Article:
The following is the transcript from my speech at Mississippi State University‘s Three Minute Thesis competition. I’m sharing for two reasons: 1) it was a fun activity that I would like to do again for a chance at redemption (that’s a story for another day…) and 2) I wanted to share my research because that’s what doing research is all about!
What role do green roofs play in biodiversity?
Imagine yourself in the middle of a city. Impervious surfaces are everywhere, and generalist species like pigeons forage trash discarded by motorists on the street. Oily stormwater refracts into thousands of colors as it joins the sewer and is swiftly piped away through decaying stormwater infrastructure to a polluted river nearby.
Now consider for a second how things got this way: land use and cover change AKA human settlement consumes space and natural resources, which cause both habitat loss and habitat fragmentation—which in turn pressures wildlife populations across our planet.
The world’s human population is on target to hit 10 billion by 2050. Once, unbroken forests and grasslands stretched for countless miles, bisected by clear waters and healthy wetlands that naturally cleansed pollutants from the environment. Thousands of species of diverse biota populated the earth’s ecosystems in abundance and harmony.
As human settlement continues to expand, increasing pressure is applied to wildlife populations through habitat fragmentation and habitat loss.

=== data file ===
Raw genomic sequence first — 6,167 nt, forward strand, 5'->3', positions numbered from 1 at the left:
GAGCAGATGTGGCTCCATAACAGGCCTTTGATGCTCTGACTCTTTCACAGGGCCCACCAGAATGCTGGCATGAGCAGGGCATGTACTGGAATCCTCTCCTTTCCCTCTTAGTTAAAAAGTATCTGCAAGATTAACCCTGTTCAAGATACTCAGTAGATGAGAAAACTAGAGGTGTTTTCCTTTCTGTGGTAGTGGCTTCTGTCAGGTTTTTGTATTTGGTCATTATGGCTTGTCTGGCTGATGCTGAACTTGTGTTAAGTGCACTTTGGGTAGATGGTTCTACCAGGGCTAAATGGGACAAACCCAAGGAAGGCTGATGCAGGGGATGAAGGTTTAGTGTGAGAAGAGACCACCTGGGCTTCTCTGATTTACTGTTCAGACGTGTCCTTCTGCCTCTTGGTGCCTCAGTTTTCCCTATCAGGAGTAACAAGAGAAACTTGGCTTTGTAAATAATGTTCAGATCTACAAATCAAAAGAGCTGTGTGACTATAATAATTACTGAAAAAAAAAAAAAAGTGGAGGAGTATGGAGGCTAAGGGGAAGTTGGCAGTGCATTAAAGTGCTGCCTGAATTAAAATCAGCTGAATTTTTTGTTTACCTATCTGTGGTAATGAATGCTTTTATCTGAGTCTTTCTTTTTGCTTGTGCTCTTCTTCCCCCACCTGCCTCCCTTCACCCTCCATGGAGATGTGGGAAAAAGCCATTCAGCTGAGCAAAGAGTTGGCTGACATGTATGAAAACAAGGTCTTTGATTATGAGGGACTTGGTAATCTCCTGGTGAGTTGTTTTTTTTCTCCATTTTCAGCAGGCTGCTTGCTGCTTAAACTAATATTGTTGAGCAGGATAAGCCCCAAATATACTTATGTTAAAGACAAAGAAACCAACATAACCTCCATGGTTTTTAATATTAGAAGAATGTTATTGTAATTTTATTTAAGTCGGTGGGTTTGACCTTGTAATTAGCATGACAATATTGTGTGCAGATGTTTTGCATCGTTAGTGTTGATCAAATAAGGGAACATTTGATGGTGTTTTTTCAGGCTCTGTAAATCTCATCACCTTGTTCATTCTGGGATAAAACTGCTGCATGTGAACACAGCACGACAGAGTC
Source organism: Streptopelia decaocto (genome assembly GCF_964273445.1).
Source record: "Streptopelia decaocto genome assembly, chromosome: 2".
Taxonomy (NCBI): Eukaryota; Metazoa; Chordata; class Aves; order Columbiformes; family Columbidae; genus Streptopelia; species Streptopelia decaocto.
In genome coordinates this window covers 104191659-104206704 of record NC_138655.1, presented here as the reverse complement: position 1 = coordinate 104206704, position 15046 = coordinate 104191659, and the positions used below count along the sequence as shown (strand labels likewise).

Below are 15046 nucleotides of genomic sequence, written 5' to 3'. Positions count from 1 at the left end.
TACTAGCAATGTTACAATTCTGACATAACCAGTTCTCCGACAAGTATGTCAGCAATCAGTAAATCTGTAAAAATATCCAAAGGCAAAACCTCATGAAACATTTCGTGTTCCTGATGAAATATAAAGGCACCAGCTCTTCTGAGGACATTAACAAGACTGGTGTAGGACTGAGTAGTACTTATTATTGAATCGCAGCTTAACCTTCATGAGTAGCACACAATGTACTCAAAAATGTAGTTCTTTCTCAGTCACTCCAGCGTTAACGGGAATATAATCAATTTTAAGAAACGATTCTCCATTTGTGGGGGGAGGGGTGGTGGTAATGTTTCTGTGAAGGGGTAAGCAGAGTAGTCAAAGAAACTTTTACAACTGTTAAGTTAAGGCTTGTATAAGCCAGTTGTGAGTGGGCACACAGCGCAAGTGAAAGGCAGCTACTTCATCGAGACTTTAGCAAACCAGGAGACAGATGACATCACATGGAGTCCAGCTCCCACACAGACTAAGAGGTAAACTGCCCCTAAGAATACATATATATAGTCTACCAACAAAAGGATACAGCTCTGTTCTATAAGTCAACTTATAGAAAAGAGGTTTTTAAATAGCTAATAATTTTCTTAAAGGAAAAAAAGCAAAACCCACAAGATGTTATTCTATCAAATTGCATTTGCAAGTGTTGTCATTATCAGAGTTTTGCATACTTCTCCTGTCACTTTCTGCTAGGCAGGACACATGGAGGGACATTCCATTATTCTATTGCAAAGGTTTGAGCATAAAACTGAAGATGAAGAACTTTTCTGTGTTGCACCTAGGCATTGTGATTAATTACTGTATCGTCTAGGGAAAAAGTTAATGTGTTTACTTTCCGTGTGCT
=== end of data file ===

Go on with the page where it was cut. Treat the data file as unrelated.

Today, scientists and researchers of diverse disciplines are scrambling to unlock the potential in various green technologies as a means to mitigate some of urbanization’s toughest problems.
Because impervious surfaces like parking lots, roads, and roofs are associated with habitat loss, green roofs are being explored to combat that habitat loss.
This study seeks to establish baseline data on avifauna’s response to green roofs in the humid subtropical climate region. Two local sites, one urban and one rural were observed for six months to determine: one, what species are visiting? And two, how are these species using the roofs? More specifically, we wanted to know if green roofs with native plantings were more attractive to birds than green roofs with drought-tolerant non-natives.
The two green roof types, representing applied technologies to combat habitat fragmentation, were compared to typical asphalt shingle control roofs, which represent habitat loss, to see if green roofs even had an impact on local habitat and biodiversity.
So. What did the data say?
We found on the landscape scale that both sites observed the same general suite of species. In terms of number of species interacting with green roofs, the urban site observed four species and the rural site observed 16 species on the green roofs. For the most part, birds used the roofs—both control and living—for resting, perching, foraging, and vocalizing. When we looked at the living roofs, we found no statistical difference between the avian response to the native versus non-native plantings. But what we did find was a statistical difference between the living and control roofs-or the habitat fragmentation versus habitat loss roofs. In this case, our evidence supports the theory that habitat fragmentation has less of an impact on biodiversity than habitat loss.
So, if we want to protect our natural capital and protect wildlife populations for future generations, we must encourage both new and old development to include green technologies which address the phenomenon of habitat fragmentation and loss. Doing this will support global biodiversity by promoting biodiversity on the local scale by returning habitat loss to habitat fragmentation.
Here is the original:
To see the publication this piece originated from, see my Master’s Thesis from Mississippi State University: Examining the relationship between avifauna and green roofs in Mississippi’s humid-subtropical climate, 2015 (penned under my maiden name: Sara Katherine Lamb).